Many people walk around with protruded herniations or bulges (fat looking discs) and have zero symptoms. This can make MRIs and treatment plans misleading to really addressing back pain. Once again another reason why it’s not a quick fix-I am all for being conservative trying modifications in training and life. Doing what you need to to reduce pain, but when you feel like you have nothing to lose b/c you already can’t do what you love, what’s the risk?!So many unwarranted opinions I get on back surgery, like it doesn’t work ” my sedentary desk job, McDonald’s loving, great aunt had one and she still hurts,” doesn’t apply to me or an athlete. The problem is so much of the “back pain” population is elderly, sedentary, or overweight. Making the perception and information out there of how to fix this skewed. I was cut open and realize surgery is not a quick fix my lifestyle positions and movements must change and I have to be committed to rehabilitation, but if this didn’t happen I’d be one cranky hobbling coach. The past few years I couldn’t lay on my left side and when my left butt cheek was touched for any reason my foot and calf would hurt. I would avoid all sl coaching demos on that leg and Shift weight to the right on the floor. Just a few examples In daily life. I’ll never forget how scared I was making the decision and I’ll also never forget how free and the relief I felt when I woke up and I could contract or straighten my leg without my calf shooting.

Gpp is greatly improving still not going to attempt to run. Numbness in foot is still very much there so no pounding just yet. Stair master, walking incline w/ vest, step ups on bleachers and lots of hikes.

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Training updates 1. Overhead suitcase carry. Notice I brace my core before walking and take deep breaths, eyes forward maintaining good posture. I also retract down my shoulder blade in the carrying arm to activate the lower lat. my opposing trap is pushed down and shoulders/hips stay even. Total body coordination/posture, deep core strength and shoulder stability.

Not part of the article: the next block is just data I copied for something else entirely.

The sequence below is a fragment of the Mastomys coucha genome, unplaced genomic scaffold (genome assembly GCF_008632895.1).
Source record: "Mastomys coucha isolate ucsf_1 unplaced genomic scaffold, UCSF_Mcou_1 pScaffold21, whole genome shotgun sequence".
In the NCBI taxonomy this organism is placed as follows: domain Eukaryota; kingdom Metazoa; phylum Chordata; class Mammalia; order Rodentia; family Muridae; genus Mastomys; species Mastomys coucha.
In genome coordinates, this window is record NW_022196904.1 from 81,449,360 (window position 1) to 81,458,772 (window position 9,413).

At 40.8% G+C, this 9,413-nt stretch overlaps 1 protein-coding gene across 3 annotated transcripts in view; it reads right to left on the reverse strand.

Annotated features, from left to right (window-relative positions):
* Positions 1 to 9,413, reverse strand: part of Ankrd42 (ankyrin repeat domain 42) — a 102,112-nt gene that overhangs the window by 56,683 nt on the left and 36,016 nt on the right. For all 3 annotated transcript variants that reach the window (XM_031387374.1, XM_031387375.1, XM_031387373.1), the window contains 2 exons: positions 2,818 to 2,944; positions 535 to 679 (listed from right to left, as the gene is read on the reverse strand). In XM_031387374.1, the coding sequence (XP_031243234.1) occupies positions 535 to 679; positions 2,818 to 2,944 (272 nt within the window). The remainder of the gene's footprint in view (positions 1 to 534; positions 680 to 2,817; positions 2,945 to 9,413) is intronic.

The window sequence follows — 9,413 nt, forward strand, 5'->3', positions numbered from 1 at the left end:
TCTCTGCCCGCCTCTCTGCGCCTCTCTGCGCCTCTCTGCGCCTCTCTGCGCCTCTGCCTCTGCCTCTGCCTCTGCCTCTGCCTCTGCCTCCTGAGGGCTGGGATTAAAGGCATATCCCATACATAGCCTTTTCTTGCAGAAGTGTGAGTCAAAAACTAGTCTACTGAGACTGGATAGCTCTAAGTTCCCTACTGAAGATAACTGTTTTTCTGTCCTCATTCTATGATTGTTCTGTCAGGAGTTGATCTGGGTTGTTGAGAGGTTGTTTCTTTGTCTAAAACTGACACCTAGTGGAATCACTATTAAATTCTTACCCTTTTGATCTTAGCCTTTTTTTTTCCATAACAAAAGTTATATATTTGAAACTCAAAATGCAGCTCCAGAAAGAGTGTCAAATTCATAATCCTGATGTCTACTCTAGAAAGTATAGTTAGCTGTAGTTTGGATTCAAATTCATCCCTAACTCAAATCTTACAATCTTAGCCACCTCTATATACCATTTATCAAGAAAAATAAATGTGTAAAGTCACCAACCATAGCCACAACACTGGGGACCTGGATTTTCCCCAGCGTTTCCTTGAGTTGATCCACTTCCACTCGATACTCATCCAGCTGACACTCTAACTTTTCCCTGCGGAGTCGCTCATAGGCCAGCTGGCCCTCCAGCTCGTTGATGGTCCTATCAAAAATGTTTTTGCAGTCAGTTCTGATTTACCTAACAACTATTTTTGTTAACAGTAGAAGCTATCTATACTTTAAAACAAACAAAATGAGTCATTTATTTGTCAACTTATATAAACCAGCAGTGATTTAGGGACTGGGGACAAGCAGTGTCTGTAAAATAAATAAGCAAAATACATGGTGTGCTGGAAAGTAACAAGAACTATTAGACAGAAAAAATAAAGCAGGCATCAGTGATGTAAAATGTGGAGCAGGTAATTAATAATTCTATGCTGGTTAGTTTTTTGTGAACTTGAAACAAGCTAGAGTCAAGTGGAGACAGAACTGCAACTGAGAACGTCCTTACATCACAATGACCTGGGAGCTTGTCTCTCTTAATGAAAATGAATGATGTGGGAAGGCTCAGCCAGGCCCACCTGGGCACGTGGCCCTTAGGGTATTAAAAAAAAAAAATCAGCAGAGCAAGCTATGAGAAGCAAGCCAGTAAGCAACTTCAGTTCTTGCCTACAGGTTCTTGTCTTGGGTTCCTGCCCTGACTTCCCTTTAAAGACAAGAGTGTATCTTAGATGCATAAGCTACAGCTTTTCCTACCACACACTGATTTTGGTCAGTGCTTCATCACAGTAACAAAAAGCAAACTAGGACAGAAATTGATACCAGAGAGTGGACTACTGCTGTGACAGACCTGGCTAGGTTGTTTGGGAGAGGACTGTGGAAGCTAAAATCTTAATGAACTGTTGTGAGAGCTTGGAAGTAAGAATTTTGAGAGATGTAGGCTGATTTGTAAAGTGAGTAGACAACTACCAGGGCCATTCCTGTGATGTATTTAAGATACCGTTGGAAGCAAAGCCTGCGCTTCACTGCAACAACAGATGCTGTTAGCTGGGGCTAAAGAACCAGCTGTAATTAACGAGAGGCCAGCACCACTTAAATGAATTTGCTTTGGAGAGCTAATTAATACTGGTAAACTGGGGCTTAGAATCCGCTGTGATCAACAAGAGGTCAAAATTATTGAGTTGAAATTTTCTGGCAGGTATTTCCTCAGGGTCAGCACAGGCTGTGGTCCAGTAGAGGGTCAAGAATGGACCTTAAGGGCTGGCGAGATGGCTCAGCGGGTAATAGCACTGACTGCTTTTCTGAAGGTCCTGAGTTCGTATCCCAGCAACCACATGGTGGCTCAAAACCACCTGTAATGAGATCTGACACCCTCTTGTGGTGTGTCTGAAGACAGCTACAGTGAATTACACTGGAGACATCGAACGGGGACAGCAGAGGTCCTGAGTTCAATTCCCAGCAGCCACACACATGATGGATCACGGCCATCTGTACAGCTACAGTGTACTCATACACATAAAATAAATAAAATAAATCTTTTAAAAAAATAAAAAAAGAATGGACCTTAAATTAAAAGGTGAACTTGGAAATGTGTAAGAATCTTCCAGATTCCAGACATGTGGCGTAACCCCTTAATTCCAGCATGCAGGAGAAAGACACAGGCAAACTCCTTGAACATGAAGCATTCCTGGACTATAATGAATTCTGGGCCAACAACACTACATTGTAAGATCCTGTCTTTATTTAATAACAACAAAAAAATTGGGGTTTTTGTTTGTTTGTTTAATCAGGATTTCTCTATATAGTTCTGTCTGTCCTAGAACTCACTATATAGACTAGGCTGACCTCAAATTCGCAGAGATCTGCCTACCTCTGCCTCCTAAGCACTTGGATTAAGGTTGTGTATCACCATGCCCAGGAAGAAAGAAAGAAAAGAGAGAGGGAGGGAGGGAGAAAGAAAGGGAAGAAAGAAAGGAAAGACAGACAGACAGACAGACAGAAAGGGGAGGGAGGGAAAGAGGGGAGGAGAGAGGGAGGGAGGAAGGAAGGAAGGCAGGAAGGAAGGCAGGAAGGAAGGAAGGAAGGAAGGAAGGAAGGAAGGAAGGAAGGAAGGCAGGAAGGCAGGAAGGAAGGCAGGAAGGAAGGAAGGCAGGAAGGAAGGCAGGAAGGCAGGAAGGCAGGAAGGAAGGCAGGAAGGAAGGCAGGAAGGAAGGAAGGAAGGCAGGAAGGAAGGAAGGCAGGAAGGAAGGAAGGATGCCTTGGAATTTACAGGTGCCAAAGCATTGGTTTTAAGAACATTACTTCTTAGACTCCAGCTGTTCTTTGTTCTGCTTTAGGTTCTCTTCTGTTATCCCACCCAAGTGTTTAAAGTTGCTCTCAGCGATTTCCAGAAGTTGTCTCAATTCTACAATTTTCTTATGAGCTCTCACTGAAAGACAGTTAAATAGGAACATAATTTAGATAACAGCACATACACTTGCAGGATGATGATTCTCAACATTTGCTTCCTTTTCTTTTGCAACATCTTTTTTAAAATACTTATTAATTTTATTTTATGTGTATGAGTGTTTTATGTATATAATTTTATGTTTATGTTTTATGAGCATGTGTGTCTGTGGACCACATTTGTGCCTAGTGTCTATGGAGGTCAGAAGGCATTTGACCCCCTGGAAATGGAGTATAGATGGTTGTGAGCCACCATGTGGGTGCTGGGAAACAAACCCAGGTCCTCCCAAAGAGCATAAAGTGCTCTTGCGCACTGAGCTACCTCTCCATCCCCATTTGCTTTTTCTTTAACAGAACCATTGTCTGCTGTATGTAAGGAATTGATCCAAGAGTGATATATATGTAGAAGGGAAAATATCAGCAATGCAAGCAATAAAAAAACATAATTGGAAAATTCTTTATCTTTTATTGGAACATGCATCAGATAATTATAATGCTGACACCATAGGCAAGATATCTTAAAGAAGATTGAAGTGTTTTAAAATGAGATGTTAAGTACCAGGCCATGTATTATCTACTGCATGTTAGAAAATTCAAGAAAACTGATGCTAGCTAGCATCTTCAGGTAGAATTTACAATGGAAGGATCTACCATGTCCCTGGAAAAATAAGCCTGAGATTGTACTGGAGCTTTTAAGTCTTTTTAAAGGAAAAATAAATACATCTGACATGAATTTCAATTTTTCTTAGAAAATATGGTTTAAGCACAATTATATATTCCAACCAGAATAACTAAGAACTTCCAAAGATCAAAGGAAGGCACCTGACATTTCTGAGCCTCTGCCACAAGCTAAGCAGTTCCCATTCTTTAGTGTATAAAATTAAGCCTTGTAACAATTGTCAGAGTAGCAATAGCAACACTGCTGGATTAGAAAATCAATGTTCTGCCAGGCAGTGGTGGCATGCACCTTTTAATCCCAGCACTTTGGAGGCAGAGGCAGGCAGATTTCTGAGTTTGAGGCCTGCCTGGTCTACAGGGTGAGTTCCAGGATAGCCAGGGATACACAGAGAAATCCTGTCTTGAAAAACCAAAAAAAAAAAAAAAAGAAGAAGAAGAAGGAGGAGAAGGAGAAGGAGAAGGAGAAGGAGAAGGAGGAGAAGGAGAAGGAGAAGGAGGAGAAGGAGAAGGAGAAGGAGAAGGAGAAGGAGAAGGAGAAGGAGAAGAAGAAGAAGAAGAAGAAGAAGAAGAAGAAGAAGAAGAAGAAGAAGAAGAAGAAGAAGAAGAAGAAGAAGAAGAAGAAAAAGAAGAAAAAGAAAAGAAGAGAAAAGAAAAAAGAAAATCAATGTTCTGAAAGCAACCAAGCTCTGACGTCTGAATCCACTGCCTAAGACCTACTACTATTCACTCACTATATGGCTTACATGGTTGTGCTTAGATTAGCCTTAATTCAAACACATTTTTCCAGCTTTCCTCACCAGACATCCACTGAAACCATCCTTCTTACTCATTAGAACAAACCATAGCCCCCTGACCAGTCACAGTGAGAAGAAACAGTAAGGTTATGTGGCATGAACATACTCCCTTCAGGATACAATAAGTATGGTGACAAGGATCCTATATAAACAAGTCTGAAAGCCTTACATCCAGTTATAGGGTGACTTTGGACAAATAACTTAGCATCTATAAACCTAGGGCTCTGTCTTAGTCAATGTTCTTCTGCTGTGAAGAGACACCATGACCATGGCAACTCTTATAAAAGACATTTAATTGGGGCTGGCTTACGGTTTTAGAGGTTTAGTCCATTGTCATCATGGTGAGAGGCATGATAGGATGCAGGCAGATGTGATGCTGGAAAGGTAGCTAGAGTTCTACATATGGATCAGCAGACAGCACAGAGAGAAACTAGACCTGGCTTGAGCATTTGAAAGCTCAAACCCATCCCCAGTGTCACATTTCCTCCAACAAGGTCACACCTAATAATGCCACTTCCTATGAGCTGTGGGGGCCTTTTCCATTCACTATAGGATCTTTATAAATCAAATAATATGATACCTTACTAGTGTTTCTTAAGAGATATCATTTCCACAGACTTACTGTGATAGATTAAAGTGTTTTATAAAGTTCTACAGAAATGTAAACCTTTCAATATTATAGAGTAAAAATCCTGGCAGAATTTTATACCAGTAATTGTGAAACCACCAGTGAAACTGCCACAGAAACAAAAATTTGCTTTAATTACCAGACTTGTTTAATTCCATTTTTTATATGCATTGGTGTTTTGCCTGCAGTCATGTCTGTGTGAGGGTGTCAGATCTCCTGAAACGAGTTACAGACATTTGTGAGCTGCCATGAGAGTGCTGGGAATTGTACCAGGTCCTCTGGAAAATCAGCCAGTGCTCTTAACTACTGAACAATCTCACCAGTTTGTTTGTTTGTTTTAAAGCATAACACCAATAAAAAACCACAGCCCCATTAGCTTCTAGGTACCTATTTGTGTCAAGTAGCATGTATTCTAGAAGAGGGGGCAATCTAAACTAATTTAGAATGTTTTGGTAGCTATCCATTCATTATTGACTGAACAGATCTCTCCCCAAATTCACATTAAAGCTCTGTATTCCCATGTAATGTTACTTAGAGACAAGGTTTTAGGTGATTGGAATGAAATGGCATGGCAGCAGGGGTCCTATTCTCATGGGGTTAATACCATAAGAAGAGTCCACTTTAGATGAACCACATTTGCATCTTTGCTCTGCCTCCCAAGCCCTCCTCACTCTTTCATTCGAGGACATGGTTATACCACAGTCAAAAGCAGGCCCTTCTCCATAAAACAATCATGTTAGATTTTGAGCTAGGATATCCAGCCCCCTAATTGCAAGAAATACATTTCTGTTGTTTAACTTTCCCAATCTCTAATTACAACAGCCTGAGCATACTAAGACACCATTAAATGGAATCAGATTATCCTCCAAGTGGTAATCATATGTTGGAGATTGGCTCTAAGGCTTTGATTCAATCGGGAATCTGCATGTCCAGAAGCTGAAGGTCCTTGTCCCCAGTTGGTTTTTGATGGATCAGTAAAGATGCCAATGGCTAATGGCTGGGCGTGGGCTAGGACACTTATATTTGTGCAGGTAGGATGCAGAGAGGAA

2. SL hip Airplane- load the glute of the standing leg by extending hips slightly back, keep the knee unlocked on this leg just like an athletic position. Slowly rotate, leading with hip (not shoulder) and keep chest open without caving in the standing knee. Works stability and strength in hip.


3. Quadruped internal hip opener- on all fours with mini band around ankle and plate under working foot. Deep breath tighten core and rotate foot out, hip in. Internal rotation of the hip I feel is overlooked b/c how much external rotation is stressed. Yes that is very important but if all the focus is worked on strengthening and mobilizing (guilty I love pigeon stretch) external what do you think is going on internally? Athletic and squatting movements require the femur to rotate within the hip joint. Without this the adductors cannot contribute and IR may actually be the culprit of the anterior tightness/pinching one feels trying to hit depth. This also can be seen with a foot spinning out on the tighter internal hip or pain in that side of the back (pelvis anteriorly rotated).


Other updates pallof presses on single leg, box squats with a stick, incision handles more supine work.


Long way to go. Capabilities are known when we are forced to prove them to ourselves. Not what the world, your neighbor, or social media thinks, but what you feel when your head and heavy eyes hits the pillow each night. Consistent progress is recognizing you are the result of every past decision you’ve made up until this very moment. Tomorrow is going to be the direct result of the decisions you are making today. So if you are doing and committing things today that will make us better tomorrow, and you just keep that pattern day after day, its always going to be a process of becoming your best.